Finally, as Ive been making the rounds of some of our important midsize theaters in this column, I probably shouldnt overlook the current Krunk Fu Battle Battle at East West Players. This is basically a b-boy dance spectacle, attached to a formulaic plot about a kid who migrates from Connecticut to the same Chinese American neighborhood in Brooklyn when his now-single mother grew up. There, he must face down the local b-boy bullies in order to establish his street cred. The musical primarily caters to Asian American teenagers who have never set foot in a theater, but some of these same teenagers would probably become much more involved in the struggles faced by 16-year-old Vuthy in Year Zero, if they knew about it.

 

--Don Shirley

 

Broadway World

 

Rare indeed is the immigrant play with magnetic universal appeal. Year Zero is such a play. In Micahel Golamco's view of Cambodian Americans searching for identity in America we see the struggle not only through the eyes of a Cambodian American teenager Vuthy (David Huynh), but also via the older generation. Although his mother is deceased, she becomes the fifth character in the play. From all that is said about this strong woman, we come to know just how much she endured with ferocity, tenacity and grace. Now at the Colony this West Coast premiere Year Zero is evocative and thought provoking in its humor packed exposition with electric direction and a remarkable cast.

 

Vuthy's appeal stems from his similarity to most teenagers irregardless of race. He is motherless, mostly independent due to his sister's absence (Christine Corpuz), and totally vulnerable to the abuse he gets from Simoan students and the world at large. Could be any normal teen in the same situation! Vuthy desperately needs a father figure, and Han (Tim Chiou), the young man next door, serves as big brother to him when he is released from prison. Han's negative habits, however, threaten Vuthy's upbringing-at least by sister Ra's appraisal. Han has the hots for Ra, who is studying medecine at Berkely and who already has a Chinese boyfriend Glenn (Eymard Cabling) who, despite his constant efforts to befriend the boy, is misunderstood and looked down upon by Vuthy. Ra, Vuthy and Han suffer from the same problem: lack of self-worth. Ra is focused on a career but never really knew her mother and ancestors, and that has left a huge hole in her life. Han knew the mother well, worked in her tiny neighborhood restaurant and helps Ra to better understand her, but he himself is a gang member and needs to break away if he wants to have a life. Change is in the wind for all four - even for the apparently secure Glenn whose relationship with Ra is threatened by her attraction to Han. How the characters affect one another through the process of change is at the heart of the play and Golamco's keen perceptions are highly absorbing.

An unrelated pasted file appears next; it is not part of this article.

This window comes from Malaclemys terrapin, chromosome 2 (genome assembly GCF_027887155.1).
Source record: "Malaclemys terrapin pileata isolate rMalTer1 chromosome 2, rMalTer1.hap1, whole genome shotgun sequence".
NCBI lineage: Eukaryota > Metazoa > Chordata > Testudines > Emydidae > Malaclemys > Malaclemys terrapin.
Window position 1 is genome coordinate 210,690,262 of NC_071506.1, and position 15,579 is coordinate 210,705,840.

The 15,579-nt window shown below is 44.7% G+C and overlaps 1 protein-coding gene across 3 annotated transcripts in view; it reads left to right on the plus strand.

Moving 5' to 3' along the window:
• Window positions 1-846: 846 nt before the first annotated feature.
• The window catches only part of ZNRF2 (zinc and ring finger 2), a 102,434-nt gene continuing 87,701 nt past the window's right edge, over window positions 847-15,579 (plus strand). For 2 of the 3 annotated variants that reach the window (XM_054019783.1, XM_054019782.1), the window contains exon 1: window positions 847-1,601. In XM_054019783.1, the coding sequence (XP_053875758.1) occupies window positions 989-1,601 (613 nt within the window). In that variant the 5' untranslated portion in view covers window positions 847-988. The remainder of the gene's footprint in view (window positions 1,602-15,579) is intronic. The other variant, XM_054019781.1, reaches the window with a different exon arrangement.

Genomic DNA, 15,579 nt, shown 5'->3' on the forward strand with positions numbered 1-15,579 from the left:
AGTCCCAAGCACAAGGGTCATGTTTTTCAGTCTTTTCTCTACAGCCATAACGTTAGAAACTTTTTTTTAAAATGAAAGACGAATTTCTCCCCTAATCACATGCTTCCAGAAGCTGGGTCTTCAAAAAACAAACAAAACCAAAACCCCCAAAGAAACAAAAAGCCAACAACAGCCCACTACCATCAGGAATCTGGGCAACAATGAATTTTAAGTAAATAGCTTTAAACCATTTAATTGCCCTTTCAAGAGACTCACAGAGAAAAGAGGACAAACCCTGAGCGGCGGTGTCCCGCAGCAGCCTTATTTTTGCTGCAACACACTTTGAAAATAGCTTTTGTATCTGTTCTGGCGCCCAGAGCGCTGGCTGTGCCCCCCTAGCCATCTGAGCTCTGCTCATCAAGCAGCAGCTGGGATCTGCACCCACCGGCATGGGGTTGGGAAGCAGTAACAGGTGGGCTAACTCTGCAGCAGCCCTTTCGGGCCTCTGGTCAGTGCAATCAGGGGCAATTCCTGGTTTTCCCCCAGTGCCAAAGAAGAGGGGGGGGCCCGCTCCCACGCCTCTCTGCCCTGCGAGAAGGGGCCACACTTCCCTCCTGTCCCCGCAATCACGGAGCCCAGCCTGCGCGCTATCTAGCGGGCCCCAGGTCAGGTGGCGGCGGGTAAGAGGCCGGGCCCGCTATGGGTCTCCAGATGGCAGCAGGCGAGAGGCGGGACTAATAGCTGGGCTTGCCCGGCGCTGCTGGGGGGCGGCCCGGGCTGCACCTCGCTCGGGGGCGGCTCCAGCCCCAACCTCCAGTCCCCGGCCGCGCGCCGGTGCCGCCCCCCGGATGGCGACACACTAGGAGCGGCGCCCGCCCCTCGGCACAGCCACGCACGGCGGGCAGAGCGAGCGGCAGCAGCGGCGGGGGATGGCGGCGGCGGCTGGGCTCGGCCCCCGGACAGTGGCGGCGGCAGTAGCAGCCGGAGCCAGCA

The cast is outstanding. Huynh is so appealing as the sassy, confused Vuthy. His outbursts in hip hop song and dance are spontaneously hilarious. Corpuz is riveting as Ra, and Chiou makes Han a true enigma. A tower of power on the outside, his loyalties become severely challenged. Obsessed with a caring way for both Ra and Vuthy, he keeps his own hurt subdued, private. An intense performance! Cabling is also wonderful as Glenn, the struggling outsider who really loves Ra.

 

Golamco's claim that Superman is the definitive story of the plight of the immigrant in America is a brilliant analogy and propels Vuthy in his tenacious quest for self-esteem. Rose makes great strides as director keeping the pacing quick and allowing each character to find his shining moment. The set by David Potts is beautifully detailed with the mother's multitude of tiny figurines adorning wall shelves. The front wall also rises to show an elevated platform upon which exterior scenes are played out, as in a local whore house, a temple exterior and a car interior. It's cinematic, placing us as true observers within the confines of this Long Beach community, kind of like in South Central LA, and works beautifully on the tightly compact stage.

 

Don't miss Year Zero, an extraordinarily perceptive look at the Cambodian American immigrant. It will give new insight and understanding of our neighbors' culture and hopefully instill more tolerance of human nature.

 

--Don Grigware